Precision Plus Inc.
840 Koopman Lane, Elkhorn
Industry: Swiss turned components
Elkhorn-based Precision Plus Inc. traces its founding in 1982 to the talent pool that developed in the Walworth County area from the presence of Borg Instruments Inc., a company that, among other things, used Swiss-style machining to produce parts for the U.S. Defense Department in World War II.
Coincidentally, the draining of that talent pool over the years is what keeps Precision Plus president Mike Reader up at night. He’s concerned about where his company’s workforce will come from, competition in finding qualified people and developing talent from within the company.
“The biggest issue is messaging,” Reader said. “People are not aware of what goes on in manufacturing.”
But don’t count Reader among those who are worried about the workforce but not doing anything to fix the problem. He kicked in $200,000 of his own money to expand the manufacturing facilities at the Elkhorn campus of Gateway Technical College, brought on an educator at Precision Plus, dedicated space to a training room, developed an internship program and put students on scholarship at two-year and four-year schools.
Those efforts are intended to help change the conversation about manufacturing and replenish the pool of talent.
“That’s a pretty long game,” Reader said. “And the good news for us is we’re very busy, but if you’re playing the long game, you (still) need (an) instant skilled workforce.”
Precision Plus is staying busy in part because of the diverse end markets it serves and its willingness to produce a wide range of part volumes. Some parts are manufactured in runs of 50 to 100 pieces, while 3 to 5 million pieces are made each year for other parts.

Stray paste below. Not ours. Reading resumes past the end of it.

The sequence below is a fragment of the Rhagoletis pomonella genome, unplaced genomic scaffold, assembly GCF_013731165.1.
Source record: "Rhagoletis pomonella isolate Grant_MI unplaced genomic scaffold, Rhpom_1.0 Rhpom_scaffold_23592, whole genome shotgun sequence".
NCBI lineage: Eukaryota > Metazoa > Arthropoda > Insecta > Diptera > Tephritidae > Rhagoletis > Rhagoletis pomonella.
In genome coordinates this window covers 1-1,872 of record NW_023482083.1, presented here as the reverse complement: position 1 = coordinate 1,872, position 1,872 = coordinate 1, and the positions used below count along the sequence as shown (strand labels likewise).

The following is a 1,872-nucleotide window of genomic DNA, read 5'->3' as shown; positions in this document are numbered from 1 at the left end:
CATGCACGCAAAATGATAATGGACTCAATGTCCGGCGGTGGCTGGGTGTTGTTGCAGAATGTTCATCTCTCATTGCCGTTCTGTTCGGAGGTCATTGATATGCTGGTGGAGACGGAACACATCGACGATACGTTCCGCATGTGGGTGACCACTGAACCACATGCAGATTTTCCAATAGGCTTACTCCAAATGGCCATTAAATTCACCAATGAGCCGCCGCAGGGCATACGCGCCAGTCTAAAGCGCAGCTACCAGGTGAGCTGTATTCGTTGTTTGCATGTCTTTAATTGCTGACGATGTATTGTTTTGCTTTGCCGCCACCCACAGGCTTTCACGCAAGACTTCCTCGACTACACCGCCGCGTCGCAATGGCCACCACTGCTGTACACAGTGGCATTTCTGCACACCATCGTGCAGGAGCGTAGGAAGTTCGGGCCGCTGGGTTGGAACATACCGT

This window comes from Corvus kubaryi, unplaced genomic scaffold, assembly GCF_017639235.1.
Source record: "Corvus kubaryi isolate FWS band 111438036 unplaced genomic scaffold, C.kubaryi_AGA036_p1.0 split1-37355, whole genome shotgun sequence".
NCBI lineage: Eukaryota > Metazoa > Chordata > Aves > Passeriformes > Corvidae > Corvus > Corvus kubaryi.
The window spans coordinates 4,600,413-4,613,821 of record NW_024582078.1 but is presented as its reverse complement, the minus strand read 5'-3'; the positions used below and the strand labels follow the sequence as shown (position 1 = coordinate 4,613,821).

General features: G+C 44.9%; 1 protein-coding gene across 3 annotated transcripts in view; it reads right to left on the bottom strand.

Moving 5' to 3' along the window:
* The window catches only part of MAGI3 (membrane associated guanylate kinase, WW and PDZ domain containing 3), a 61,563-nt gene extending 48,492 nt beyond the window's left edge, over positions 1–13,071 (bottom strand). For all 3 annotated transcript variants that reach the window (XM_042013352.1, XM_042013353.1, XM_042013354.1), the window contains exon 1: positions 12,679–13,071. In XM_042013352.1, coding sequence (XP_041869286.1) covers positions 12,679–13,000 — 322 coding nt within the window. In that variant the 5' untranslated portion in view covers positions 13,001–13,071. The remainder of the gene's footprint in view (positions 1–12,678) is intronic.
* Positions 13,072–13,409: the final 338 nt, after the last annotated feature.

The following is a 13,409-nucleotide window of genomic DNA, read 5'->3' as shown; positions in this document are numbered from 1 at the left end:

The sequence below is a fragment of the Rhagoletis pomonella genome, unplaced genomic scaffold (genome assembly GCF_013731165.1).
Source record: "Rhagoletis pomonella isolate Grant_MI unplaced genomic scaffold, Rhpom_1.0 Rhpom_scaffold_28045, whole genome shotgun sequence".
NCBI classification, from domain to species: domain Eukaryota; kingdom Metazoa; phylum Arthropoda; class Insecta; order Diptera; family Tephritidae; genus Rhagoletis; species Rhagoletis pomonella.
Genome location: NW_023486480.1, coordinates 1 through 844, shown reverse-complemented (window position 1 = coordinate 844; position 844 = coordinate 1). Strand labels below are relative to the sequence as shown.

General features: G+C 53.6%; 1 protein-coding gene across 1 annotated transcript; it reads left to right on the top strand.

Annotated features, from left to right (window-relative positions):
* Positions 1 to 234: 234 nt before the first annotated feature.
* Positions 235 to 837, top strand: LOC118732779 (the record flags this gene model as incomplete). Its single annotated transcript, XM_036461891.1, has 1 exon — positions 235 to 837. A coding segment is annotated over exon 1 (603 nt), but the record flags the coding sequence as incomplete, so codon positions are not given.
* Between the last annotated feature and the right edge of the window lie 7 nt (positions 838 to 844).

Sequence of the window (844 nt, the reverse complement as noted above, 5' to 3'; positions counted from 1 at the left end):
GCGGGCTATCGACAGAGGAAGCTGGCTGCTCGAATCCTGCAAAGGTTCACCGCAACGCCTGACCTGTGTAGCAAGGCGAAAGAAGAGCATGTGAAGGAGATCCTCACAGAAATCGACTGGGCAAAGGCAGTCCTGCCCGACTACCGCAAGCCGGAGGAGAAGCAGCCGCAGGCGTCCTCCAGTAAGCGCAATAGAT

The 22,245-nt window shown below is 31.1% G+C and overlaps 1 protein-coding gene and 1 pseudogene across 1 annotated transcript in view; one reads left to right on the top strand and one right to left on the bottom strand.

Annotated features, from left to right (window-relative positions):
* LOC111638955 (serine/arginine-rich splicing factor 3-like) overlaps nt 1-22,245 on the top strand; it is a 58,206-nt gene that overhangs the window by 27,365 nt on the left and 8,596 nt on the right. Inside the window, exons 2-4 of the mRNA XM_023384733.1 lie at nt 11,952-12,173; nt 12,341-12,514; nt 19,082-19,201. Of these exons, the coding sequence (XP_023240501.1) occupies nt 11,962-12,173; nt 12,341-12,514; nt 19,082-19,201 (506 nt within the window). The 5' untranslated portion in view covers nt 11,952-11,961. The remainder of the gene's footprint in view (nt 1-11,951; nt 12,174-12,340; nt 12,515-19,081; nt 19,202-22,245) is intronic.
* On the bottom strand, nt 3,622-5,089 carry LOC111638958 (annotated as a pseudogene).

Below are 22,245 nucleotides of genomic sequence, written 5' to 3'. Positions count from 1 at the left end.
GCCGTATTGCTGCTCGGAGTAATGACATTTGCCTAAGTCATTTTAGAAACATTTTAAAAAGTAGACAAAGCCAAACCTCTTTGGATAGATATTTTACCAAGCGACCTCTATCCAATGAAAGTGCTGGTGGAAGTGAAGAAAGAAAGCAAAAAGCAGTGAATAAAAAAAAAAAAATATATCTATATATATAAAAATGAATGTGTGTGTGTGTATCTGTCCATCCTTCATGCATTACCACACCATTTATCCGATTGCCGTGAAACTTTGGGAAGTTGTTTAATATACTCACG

“The diversification is nice, but if you don’t have common processes and materials, it makes it difficult from a scheduling standpoint,” Reader said.
The company machines parts for everything from deep sea oil drilling to high-end cufflinks, from musical instruments to the defense industry.
“We have focused on moving our market position continually higher to stay out of the commodity race,” Reader said.
The one area Precision Plus has avoided is the automotive industry. Reader said the company’s approach just doesn’t fit with the industry’s demands for parts at the lowest cost with the highest possible quality.
“We’re not going to be the cheapest on the planet,” he said, adding there have been opportunities to explore overseas joint partnerships that could bring prices down. “I’d rather that we focus on being the very best that we can right here in southeastern Wisconsin and hope that doesn’t come to bite me down the road.”
When Reader first began approaching area high schools to expose students to opportunities at the company, he sought out not just students for whom a four-year degree wasn’t a fit, but also the “best and the brightest.” It paid off and Precision Plus was able to attract a high school valedictorian and two of his friends for internships. Two of the students are now at the University of Wisconsin-Madison and a third is at UW-Platteville.
“They’re going to go on to be engineers somewhere,” Reader said. “They’re probably not going to come back to me right out of school.”
Initially, Reader wanted to go after the top of the class, figuring it would be an investment in the industry and his company.
“I’ve had to throttle that back a little bit,” he said, noting waiting 10 to 20 years for a payoff doesn’t solve the immediate challenges. “I recognized I needed to have a more stratified approach.”
Precision Plus offers opportunities for high school students to work part-time, coming in before or after school. Entry level positions start in the range of $10 to $12 per hour, with shop floor salaries stretching into the $60,000 to $80,000 range and in some cases, over $100,000.
“We are trying to set ourselves up as a destination, career employer, rather than just a place where you can work and collect a paycheck,” Reader said.